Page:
The Full Wiki

More info on Come Down in Time

Come Down in Time: Wikis

Advertisements

Note: Many of our articles have direct quotes from sources you can cite, within the Wikipedia article! This article doesn't yet, but we're working on it! See more info or our list of citable articles.

Encyclopedia

From Wikipedia, the free encyclopedia

"Come Down in Time" comprised the second track on Elton John's third album, Tumbleweed Connection, released in 1970. The lyrics are by Bernie Taupin, Elton's long time writing partner. The song is of average length, a bit over three minutes, and utilizes the harp as primary musical accompaniment--this, surprisingly, is charateristic of many of Elton's early works, including "Sixty Years On" and "The Greatest Discovery" both released on his second album, Elton John. Each of these songs was played alongside the Sydney Orchestra in a 1986 live performance.

Covers

The song was covered by Al Kooper on his 1971 album, New York City (You're a Woman), then later covered by Sting on the 1991 album Two Rooms: Celebrating the Songs of Elton John & Bernie Taupin. Norwegian jazz singer Radka Toneff also recorded the song for her 1982 album Fairy Tales, which features herself and Steve Dobrogosz (piano).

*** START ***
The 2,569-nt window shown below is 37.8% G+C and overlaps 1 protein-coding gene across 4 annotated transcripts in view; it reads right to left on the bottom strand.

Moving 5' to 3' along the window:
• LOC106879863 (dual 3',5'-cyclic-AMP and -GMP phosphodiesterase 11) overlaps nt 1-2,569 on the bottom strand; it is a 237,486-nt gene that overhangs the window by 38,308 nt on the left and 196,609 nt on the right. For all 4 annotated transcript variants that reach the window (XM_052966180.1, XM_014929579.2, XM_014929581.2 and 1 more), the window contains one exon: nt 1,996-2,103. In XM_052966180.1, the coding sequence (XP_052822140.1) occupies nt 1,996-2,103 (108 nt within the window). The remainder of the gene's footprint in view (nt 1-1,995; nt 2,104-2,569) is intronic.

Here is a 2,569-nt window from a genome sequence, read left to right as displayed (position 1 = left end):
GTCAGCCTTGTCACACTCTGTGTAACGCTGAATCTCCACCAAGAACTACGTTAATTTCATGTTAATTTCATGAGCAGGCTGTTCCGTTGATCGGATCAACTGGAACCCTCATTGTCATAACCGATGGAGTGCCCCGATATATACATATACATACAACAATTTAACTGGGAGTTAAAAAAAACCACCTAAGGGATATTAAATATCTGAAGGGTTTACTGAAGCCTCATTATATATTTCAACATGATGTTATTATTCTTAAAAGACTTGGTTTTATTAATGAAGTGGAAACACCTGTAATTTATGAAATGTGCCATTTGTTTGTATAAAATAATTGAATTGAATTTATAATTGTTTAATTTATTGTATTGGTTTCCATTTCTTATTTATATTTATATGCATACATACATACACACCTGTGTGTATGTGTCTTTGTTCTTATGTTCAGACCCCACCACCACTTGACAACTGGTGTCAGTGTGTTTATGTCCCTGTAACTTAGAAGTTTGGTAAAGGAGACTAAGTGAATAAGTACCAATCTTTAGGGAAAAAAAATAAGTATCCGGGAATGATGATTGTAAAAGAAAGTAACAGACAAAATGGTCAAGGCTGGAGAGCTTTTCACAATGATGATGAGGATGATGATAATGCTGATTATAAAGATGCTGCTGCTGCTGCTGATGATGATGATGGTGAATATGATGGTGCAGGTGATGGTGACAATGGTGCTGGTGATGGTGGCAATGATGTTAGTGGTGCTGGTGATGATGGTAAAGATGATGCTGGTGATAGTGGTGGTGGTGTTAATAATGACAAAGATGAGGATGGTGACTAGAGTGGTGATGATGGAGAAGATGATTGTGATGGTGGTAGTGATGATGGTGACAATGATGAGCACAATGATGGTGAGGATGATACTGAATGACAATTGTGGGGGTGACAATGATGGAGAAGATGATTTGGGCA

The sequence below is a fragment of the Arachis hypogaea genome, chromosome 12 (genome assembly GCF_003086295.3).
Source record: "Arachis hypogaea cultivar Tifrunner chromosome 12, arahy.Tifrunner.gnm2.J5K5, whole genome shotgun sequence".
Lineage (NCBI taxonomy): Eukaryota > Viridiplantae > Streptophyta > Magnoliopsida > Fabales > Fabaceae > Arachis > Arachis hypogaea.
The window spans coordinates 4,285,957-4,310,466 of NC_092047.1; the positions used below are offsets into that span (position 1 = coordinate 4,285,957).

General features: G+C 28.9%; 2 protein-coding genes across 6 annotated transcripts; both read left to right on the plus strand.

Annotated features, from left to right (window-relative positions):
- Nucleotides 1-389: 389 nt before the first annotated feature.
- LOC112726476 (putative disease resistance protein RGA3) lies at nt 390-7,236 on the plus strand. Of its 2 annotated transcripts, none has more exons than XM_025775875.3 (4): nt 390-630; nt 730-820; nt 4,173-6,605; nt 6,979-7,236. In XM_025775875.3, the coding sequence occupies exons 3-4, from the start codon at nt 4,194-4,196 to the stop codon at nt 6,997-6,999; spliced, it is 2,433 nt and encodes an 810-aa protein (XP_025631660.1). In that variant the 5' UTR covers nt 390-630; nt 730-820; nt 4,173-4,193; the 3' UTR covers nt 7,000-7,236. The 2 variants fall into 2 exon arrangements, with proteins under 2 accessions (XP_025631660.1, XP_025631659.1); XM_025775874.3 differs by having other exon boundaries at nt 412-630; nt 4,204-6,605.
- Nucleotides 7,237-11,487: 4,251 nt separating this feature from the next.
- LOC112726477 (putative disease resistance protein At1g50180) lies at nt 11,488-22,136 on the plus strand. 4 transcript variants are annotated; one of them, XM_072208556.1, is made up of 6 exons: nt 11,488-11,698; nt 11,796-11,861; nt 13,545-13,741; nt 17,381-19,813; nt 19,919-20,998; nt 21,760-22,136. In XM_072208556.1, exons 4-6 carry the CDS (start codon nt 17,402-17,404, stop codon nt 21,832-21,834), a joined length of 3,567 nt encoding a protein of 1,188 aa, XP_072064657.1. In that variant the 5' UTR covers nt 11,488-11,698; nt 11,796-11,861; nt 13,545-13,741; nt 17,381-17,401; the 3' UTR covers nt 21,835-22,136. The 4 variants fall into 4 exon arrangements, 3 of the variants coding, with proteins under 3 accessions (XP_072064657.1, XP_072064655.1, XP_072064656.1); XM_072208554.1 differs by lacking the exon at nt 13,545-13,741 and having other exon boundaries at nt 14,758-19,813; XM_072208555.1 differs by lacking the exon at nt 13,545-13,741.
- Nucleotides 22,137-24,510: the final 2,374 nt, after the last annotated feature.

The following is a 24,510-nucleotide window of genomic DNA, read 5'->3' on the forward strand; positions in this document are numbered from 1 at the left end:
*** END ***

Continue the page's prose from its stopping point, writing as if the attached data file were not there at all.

Meaning and melody

Though originally utilizing a harp as the primary instrumental accompaniment, John in his later sets primarily replaced it with the piano. Though rarely played live, it was a part of the artist's set in 1970 and 1971.

The song maintains a steady, even tempo throughout, containing little of John's signature crescendos. The song itself outlines the conversation between a man and his lover, she urging him to come with her and he doubting whether or not her request is truly genuine. John has recently added this track back on his live sets sporadically, though only rarely, since he has begun targeting a wider audience through a focus on his greatest hits.

The striking thing about Taupin's lyric is that the protaganist has a pronounced stutter -- clearly designed to depict his awkwardness around women and his insecurity -- throughout the verses, so that the last word of each melodic phrase is often repeated as the first word of the next melodic phrase. This affectation isn't in the chorus, indicating the confidence he receives from her proposal to meet.

References

  • John, Sir Elton and Taupin, Bernie. "Come Down in Time." Tumbleweed Connection. Mercury Records; 1970.
Advertisements

Advertisements






Got something to say? Make a comment.
Your name
Your email address
Message